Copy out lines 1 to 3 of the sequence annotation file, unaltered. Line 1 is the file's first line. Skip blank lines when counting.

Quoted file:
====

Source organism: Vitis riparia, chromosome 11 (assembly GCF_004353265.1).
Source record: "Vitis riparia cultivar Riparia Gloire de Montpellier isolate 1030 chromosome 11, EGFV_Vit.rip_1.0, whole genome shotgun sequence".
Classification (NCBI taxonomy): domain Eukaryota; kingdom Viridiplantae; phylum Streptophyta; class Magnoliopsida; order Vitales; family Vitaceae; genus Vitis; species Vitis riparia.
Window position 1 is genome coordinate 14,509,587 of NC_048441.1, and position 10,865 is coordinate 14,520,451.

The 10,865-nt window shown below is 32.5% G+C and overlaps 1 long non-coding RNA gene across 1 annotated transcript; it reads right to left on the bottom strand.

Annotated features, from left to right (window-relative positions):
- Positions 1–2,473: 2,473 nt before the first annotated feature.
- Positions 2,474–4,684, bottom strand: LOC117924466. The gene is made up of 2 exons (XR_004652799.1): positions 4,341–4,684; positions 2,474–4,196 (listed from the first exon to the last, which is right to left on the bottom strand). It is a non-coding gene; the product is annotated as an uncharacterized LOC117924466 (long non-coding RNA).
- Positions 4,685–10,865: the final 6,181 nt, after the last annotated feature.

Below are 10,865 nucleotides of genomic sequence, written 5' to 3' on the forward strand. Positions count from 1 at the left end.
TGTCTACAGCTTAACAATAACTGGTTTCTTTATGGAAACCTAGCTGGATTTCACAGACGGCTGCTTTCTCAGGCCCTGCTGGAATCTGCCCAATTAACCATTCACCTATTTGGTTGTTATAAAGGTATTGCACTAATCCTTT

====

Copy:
Source organism: Vitis riparia, chromosome 11 (assembly GCF_004353265.1).
Source record: "Vitis riparia cultivar Riparia Gloire de Montpellier isolate 1030 chromosome 11, EGFV_Vit.rip_1.0, whole genome shotgun sequence".
Classification (NCBI taxonomy): domain Eukaryota; kingdom Viridiplantae; phylum Streptophyta; class Magnoliopsida; order Vitales; family Vitaceae; genus Vitis; species Vitis riparia.